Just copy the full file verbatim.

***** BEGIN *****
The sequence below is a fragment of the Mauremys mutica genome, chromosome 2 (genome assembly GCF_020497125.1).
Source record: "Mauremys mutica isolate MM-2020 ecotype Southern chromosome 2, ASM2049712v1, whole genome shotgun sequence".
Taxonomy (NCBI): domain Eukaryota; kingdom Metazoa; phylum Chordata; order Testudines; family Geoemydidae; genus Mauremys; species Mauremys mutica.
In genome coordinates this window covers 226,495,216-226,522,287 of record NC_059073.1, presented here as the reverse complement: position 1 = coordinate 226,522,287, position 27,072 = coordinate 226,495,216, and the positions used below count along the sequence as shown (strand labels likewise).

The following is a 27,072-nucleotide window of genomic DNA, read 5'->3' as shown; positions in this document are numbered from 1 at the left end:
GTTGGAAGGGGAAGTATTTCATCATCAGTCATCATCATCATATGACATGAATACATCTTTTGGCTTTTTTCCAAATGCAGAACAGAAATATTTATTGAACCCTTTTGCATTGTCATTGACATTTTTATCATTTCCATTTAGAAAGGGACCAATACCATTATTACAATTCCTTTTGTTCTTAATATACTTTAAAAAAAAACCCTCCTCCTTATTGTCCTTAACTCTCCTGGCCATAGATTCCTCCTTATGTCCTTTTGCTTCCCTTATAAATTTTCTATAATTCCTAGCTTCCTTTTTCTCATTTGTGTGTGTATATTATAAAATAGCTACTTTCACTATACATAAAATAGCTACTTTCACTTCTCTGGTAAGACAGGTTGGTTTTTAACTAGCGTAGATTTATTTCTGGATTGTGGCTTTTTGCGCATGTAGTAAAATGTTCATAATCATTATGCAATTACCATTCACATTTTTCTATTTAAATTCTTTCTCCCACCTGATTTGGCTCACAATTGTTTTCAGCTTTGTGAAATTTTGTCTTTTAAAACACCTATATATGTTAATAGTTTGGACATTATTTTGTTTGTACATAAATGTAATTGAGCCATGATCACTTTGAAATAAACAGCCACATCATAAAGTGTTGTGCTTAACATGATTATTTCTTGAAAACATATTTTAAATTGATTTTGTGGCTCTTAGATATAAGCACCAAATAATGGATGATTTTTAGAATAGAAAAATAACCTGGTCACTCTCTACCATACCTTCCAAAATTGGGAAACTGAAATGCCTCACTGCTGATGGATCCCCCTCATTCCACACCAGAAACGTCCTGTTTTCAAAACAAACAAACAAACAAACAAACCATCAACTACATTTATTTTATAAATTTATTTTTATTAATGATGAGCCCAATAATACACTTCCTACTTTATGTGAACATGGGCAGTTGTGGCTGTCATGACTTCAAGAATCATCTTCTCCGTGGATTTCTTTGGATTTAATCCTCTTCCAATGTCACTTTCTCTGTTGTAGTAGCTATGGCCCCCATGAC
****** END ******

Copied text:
The sequence below is a fragment of the Mauremys mutica genome, chromosome 2 (genome assembly GCF_020497125.1).
Source record: "Mauremys mutica isolate MM-2020 ecotype Southern chromosome 2, ASM2049712v1, whole genome shotgun sequence".
Taxonomy (NCBI): domain Eukaryota; kingdom Metazoa; phylum Chordata; order Testudines; family Geoemydidae; genus Mauremys; species Mauremys mutica.
In genome coordinates this window covers 226,495,216-226,522,287 of record NC_059073.1, presented here as the reverse complement: position 1 = coordinate 226,522,287, position 27,072 = coordinate 226,495,216, and the positions used below count along the sequence as shown (strand labels likewise).

The following is a 27,072-nucleotide window of genomic DNA, read 5'->3' as shown; positions in this document are numbered from 1 at the left end:
GTTGGAAGGGGAAGTATTTCATCATCAGTCATCATCATCATATGACATGAATACATCTTTTGGCTTTTTTCCAAATGCAGAACAGAAATATTTATTGAACCCTTTTGCATTGTCATTGACATTTTTATCATTTCCATTTAGAAAGGGACCAATACCATTATTACAATTCCTTTTGTTCTTAATATACTTTAAAAAAAAACCCTCCTCCTTATTGTCCTTAACTCTCCTGGCCATAGATTCCTCCTTATGTCCTTTTGCTTCCCTTATAAATTTTCTATAATTCCTAGCTTCCTTTTTCTCATTTGTGTGTGTATATTATAAAATAGCTACTTTCACTATACATAAAATAGCTACTTTCACTTCTCTGGTAAGACAGGTTGGTTTTTAACTAGCGTAGATTTATTTCTGGATTGTGGCTTTTTGCGCATGTAGTAAAATGTTCATAATCATTATGCAATTACCATTCACATTTTTCTATTTAAATTCTTTCTCCCACCTGATTTGGCTCACAATTGTTTTCAGCTTTGTGAAATTTTGTCTTTTAAAACACCTATATATGTTAATAGTTTGGACATTATTTTGTTTGTACATAAATGTAATTGAGCCATGATCACTTTGAAATAAACAGCCACATCATAAAGTGTTGTGCTTAACATGATTATTTCTTGAAAACATATTTTAAATTGATTTTGTGGCTCTTAGATATAAGCACCAAATAATGGATGATTTTTAGAATAGAAAAATAACCTGGTCACTCTCTACCATACCTTCCAAAATTGGGAAACTGAAATGCCTCACTGCTGATGGATCCCCCTCATTCCACACCAGAAACGTCCTGTTTTCAAAACAAACAAACAAACAAACAAACCATCAACTACATTTATTTTATAAATTTATTTTTATTAATGATGAGCCCAATAATACACTTCCTACTTTATGTGAACATGGGCAGTTGTGGCTGTCATGACTTCAAGAATCATCTTCTCCGTGGATTTCTTTGGATTTAATCCTCTTCCAATGTCACTTTCTCTGTTGTAGTAGCTATGGCCCCCATGAC